Money theft: spam and scam
Scammers also use fake notification systems that masquerade as updates from social media sites. A notification email apparently from a social media site claims there are unread messages. Clicking the message redirects users to fake pharmaceutical items, for example. Some users buy these items, sending money to crooks.
Scammers are quick to use new communication mechanisms and abuse them to generate money or steal personal information. Recently criminals used Snapchat in a pay-per-install affiliate model: Users received nude pictures and in order to see more snaps, they had to download an application, which in turn paid the spammer money for the installation.
Snapchat has become very popular for the wrong reasons—such as sending explicit images—because the service promises to delete the images after a set time. Recently scammers used Snapchat to show “leaked” pictures; users had to enter their Facebook login credentials to access the information. You can guess where the login information went—to the scammer’s server.
Profile and network-identity theft: Spearphishing on social media
Social media sites like Facebook have done a lot of work to keep their users safe. It is difficult for scammers to pose a malicious link to another user who is not in the friend network. But a social network is only as strong as the weakest link, which can compromise the entire friend network because we tend to trust our friends and what they post. (Security blogger Dancho Danchev writes about one example in “Continuing Facebook ‘Who’s Viewed Your Profile’ Campaign Affects Another 190k+ Users, Exposes Malicious Cybercrime Ecosystem.”)
LinkedIn has become fertile ground for attackers. By watching for the updated status of executives or sales people and their new connections, online spies might gain a competitive edge or knowledge of unannounced products.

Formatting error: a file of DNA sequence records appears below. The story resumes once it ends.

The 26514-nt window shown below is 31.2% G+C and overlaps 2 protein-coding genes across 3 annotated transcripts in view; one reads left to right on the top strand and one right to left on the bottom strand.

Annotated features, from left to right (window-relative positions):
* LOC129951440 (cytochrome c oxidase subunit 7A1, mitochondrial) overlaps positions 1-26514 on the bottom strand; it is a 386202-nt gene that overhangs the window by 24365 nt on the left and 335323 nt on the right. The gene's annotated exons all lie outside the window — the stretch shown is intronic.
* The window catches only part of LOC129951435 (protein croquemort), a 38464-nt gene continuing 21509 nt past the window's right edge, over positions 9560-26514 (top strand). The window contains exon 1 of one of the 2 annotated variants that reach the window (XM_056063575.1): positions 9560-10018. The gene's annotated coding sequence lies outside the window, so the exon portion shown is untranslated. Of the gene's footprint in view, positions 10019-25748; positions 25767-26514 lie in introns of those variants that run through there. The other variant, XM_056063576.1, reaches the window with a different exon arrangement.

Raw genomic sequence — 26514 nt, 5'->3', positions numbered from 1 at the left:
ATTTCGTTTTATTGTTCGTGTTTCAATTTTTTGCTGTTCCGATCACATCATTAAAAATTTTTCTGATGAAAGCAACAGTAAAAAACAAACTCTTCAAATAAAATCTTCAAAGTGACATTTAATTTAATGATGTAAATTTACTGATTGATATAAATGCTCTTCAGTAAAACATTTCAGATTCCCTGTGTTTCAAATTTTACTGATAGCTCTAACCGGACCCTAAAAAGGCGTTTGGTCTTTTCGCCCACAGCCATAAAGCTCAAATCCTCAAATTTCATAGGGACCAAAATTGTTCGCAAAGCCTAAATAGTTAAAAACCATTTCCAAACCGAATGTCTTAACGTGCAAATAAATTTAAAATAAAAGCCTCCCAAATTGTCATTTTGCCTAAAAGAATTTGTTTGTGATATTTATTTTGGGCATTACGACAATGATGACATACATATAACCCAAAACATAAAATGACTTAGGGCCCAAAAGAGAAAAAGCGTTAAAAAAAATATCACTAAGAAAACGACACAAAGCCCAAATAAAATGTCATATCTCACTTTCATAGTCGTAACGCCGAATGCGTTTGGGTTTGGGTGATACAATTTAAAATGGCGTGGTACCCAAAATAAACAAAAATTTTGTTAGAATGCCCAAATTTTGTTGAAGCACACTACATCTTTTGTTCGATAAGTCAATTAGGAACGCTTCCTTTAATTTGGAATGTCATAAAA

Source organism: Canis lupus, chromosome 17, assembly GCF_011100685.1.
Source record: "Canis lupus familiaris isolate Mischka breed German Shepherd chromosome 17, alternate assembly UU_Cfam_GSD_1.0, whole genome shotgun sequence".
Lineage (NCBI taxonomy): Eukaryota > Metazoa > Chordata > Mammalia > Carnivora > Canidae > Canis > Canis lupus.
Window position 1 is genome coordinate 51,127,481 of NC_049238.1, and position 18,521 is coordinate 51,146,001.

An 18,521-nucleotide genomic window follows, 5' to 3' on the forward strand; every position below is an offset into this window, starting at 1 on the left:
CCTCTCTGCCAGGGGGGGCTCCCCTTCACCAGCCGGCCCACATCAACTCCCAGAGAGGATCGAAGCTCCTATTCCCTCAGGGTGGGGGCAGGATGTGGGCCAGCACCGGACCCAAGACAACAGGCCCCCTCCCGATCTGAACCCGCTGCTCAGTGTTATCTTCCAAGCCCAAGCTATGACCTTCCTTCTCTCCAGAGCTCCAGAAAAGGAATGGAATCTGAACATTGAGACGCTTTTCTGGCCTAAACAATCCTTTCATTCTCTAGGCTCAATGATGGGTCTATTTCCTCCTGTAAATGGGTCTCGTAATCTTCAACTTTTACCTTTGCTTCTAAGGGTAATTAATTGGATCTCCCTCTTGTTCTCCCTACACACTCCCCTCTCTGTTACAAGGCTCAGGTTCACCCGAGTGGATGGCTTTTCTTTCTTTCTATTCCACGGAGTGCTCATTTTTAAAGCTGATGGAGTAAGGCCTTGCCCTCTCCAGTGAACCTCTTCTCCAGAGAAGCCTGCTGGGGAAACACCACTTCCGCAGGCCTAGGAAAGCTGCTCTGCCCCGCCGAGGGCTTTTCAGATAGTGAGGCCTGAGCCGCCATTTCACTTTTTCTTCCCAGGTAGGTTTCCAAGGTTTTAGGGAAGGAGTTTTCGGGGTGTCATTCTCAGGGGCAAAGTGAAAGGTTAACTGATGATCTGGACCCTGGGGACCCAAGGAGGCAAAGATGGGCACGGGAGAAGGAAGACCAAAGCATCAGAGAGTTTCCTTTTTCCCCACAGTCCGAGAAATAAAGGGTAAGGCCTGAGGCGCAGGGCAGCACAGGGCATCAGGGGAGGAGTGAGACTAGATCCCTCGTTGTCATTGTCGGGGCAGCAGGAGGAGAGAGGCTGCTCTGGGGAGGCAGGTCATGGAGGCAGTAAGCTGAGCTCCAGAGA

The social media landscape is changing rapidly, with new services being introduced faster than they can be secured. Scammers and malware authors abuse these services and make the most of them while people are still learning about the new security risks. When the security bar is raised high enough, these scammers move on to newer mass communication methods. Their methodologies and motives remain largely the same.
In the coming year we are likely to see an increase in corporate espionage via social networks such as LinkedIn. It’s a good idea to verify a message even when a known person tries to contact you on social networking sites. A simple IM or email to verify identity is enough to keep scammers at bay.
Scammers will use apps like Poke and Snapchat to prompt victims to “win a free iPad,” for example, by visiting a website within 10 seconds. Some unsuspecting users will give out their information as fast as possible, succumbing to rush tactics.
A continuing worry about social media services is the false sense of privacy they encourage. We will continue to see children and adults become complacent and share private pictures and other information. Parents need to talk to their kids who use social media about safe sharing practices.
In the coming year social media attacks will continue and mature, as attackers find new ways to craft their attacks. We expect spam and phishing attacks will gain momentum. In the corporate world, stealing data related to business social networks and contacts will become a greater target than passwords or credit card information.